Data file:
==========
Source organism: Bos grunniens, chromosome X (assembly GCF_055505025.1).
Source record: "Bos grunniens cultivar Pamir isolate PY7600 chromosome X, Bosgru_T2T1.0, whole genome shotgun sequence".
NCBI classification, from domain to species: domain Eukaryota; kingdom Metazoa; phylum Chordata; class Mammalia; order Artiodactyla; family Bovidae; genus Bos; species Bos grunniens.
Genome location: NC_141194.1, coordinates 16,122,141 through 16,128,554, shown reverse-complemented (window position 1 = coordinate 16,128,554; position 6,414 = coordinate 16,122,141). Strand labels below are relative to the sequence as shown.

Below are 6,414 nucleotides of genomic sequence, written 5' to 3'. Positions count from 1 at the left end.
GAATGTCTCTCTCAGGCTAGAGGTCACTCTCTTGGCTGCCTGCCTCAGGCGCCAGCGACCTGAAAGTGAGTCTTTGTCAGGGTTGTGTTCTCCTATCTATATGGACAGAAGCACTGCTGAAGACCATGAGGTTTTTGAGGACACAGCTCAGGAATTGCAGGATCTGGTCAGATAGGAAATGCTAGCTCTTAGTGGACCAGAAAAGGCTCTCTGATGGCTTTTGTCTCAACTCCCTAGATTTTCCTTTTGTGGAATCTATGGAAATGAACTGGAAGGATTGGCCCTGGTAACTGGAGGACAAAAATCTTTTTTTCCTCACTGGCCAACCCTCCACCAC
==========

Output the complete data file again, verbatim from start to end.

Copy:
Source organism: Bos grunniens, chromosome X (assembly GCF_055505025.1).
Source record: "Bos grunniens cultivar Pamir isolate PY7600 chromosome X, Bosgru_T2T1.0, whole genome shotgun sequence".
NCBI classification, from domain to species: domain Eukaryota; kingdom Metazoa; phylum Chordata; class Mammalia; order Artiodactyla; family Bovidae; genus Bos; species Bos grunniens.
Genome location: NC_141194.1, coordinates 16,122,141 through 16,128,554, shown reverse-complemented (window position 1 = coordinate 16,128,554; position 6,414 = coordinate 16,122,141). Strand labels below are relative to the sequence as shown.

Below are 6,414 nucleotides of genomic sequence, written 5' to 3'. Positions count from 1 at the left end.
GAATGTCTCTCTCAGGCTAGAGGTCACTCTCTTGGCTGCCTGCCTCAGGCGCCAGCGACCTGAAAGTGAGTCTTTGTCAGGGTTGTGTTCTCCTATCTATATGGACAGAAGCACTGCTGAAGACCATGAGGTTTTTGAGGACACAGCTCAGGAATTGCAGGATCTGGTCAGATAGGAAATGCTAGCTCTTAGTGGACCAGAAAAGGCTCTCTGATGGCTTTTGTCTCAACTCCCTAGATTTTCCTTTTGTGGAATCTATGGAAATGAACTGGAAGGATTGGCCCTGGTAACTGGAGGACAAAAATCTTTTTTTCCTCACTGGCCAACCCTCCACCAC